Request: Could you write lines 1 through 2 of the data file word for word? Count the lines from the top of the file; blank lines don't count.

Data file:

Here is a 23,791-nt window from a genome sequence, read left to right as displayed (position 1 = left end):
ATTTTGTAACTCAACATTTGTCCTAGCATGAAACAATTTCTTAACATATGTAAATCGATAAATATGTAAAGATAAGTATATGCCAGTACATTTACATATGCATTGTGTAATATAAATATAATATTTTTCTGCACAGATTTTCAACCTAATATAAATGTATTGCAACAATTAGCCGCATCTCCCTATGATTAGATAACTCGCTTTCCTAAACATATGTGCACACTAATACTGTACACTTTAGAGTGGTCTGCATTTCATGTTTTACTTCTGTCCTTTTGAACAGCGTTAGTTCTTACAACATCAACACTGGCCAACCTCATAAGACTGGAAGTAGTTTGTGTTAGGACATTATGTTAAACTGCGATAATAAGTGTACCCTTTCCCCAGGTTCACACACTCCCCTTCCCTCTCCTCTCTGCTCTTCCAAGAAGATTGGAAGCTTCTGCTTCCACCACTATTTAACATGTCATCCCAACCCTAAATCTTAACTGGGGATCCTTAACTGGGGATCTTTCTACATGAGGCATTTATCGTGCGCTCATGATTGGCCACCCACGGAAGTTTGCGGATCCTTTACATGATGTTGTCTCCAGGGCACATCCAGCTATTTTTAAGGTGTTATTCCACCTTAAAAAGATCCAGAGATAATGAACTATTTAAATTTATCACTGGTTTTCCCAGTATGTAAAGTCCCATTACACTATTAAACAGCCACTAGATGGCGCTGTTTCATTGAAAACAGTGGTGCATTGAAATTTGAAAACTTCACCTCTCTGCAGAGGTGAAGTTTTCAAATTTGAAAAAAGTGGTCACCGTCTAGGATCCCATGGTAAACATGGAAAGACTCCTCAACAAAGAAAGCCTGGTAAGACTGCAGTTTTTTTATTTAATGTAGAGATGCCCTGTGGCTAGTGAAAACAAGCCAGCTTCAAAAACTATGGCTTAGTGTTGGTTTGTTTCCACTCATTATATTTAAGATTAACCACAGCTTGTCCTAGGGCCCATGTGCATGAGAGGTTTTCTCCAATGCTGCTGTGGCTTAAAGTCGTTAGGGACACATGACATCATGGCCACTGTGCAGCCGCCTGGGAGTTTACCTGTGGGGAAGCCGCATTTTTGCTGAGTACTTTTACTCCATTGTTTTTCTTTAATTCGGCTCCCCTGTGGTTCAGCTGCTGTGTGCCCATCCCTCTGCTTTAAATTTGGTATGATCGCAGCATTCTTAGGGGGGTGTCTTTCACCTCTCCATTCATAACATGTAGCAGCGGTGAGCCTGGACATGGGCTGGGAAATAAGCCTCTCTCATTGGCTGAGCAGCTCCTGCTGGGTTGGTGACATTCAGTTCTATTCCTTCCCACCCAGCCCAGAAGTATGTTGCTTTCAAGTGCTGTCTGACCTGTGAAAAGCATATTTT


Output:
Here is a 23,791-nt window from a genome sequence, read left to right as displayed (position 1 = left end):
ATTTTGTAACTCAACATTTGTCCTAGCATGAAACAATTTCTTAACATATGTAAATCGATAAATATGTAAAGATAAGTATATGCCAGTACATTTACATATGCATTGTGTAATATAAATATAATATTTTTCTGCACAGATTTTCAACCTAATATAAATGTATTGCAACAATTAGCCGCATCTCCCTATGATTAGATAACTCGCTTTCCTAAACATATGTGCACACTAATACTGTACACTTTAGAGTGGTCTGCATTTCATGTTTTACTTCTGTCCTTTTGAACAGCGTTAGTTCTTACAACATCAACACTGGCCAACCTCATAAGACTGGAAGTAGTTTGTGTTAGGACATTATGTTAAACTGCGATAATAAGTGTACCCTTTCCCCAGGTTCACACACTCCCCTTCCCTCTCCTCTCTGCTCTTCCAAGAAGATTGGAAGCTTCTGCTTCCACCACTATTTAACATGTCATCCCAACCCTAAATCTTAACTGGGGATCCTTAACTGGGGATCTTTCTACATGAGGCATTTATCGTGCGCTCATGATTGGCCACCCACGGAAGTTTGCGGATCCTTTACATGATGTTGTCTCCAGGGCACATCCAGCTATTTTTAAGGTGTTATTCCACCTTAAAAAGATCCAGAGATAATGAACTATTTAAATTTATCACTGGTTTTCCCAGTATGTAAAGTCCCATTACACTATTAAACAGCCACTAGATGGCGCTGTTTCATTGAAAACAGTGGTGCATTGAAATTTGAAAACTTCACCTCTCTGCAGAGGTGAAGTTTTCAAATTTGAAAAAAGTGGTCACCGTCTAGGATCCCATGGTAAACATGGAAAGACTCCTCAACAAAGAAAGCCTGGTAAGACTGCAGTTTTTTTATTTAATGTAGAGATGCCCTGTGGCTAGTGAAAACAAGCCAGCTTCAAAAACTATGGCTTAGTGTTGGTTTGTTTCCACTCATTATATTTAAGATTAACCACAGCTTGTCCTAGGGCCCATGTGCATGAGAGGTTTTCTCCAATGCTGCTGTGGCTTAAAGTCGTTAGGGACACATGACATCATGGCCACTGTGCAGCCGCCTGGGAGTTTACCTGTGGGGAAGCCGCATTTTTGCTGAGTACTTTTACTCCATTGTTTTTCTTTAATTCGGCTCCCCTGTGGTTCAGCTGCTGTGTGCCCATCCCTCTGCTTTAAATTTGGTATGATCGCAGCATTCTTAGGGGGGTGTCTTTCACCTCTCCATTCATAACATGTAGCAGCGGTGAGCCTGGACATGGGCTGGGAAATAAGCCTCTCTCATTGGCTGAGCAGCTCCTGCTGGGTTGGTGACATTCAGTTCTATTCCTTCCCACCCAGCCCAGAAGTATGTTGCTTTCAAGTGCTGTCTGACCTGTGAAAAGCATATTTT